If your employer wishes to make 20 or more people redundant (in a 90 day period or less), the workforce must be consulted, by law. If there is a union, which is formally recognised by your employer, it must be consulted. If there is no union, your employer must consult other representatives from the workforce. You should be offered time and support to organise representatives.
Your representatives must be consulted about ways of avoiding the need for redundancies. Consultation does not mean that agreement is reached, but your employer must genuinely consult, not just inform you about proposed job losses. The law is specific about the information that should be disclosed to your representatives. The timescale for collective consultation is:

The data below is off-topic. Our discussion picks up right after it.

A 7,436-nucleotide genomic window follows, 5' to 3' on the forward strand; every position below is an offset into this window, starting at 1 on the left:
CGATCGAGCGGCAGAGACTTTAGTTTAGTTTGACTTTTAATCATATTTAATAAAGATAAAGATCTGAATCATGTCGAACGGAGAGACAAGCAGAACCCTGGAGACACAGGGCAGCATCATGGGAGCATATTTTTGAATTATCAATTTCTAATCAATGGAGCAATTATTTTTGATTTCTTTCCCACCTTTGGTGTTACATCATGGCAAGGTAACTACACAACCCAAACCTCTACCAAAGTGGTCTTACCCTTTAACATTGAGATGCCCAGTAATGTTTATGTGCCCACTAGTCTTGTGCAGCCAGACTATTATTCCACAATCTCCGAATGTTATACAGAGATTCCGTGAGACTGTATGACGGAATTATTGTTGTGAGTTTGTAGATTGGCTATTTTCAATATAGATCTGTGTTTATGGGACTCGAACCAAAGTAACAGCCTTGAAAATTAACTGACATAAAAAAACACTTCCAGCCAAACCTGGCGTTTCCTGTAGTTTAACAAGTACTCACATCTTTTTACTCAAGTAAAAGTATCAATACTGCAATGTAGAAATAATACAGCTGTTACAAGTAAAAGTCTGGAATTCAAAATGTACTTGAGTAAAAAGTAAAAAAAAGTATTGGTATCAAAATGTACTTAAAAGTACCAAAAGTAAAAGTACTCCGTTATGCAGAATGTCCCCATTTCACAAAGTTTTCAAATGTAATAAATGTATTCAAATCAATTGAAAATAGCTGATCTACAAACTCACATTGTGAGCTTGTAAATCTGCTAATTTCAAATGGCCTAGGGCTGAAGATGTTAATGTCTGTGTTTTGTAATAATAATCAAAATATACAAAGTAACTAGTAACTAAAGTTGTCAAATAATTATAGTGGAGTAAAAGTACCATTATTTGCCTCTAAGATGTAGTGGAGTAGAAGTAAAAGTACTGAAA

1) Where it is intended to make 100 or more employees redundant within a period of 90 days or less, the consultation must begin as soon as possible and at least 45 days before the first dismissal is effected.
2) Where between 20 and 99 employees are to be made redundant, consultation should begin as soon as possible – and at least 30 days before the first dismissal is due to take affect.
Employees should not be issued with notice of any redundancy dismissals until after the consultation period has ended.
You should also be spoken to individually regarding any impending redundancies. Individual consultation should take place even where collective consultation is happening. This should be as soon as reasonably practicable, no time scale is set out by law.
If you feel that your employer has not consulted with you, you may be entitled to compensation, called a “protective” award. It could also lead to your dismissal being unfair.
For further help, contact our advice line.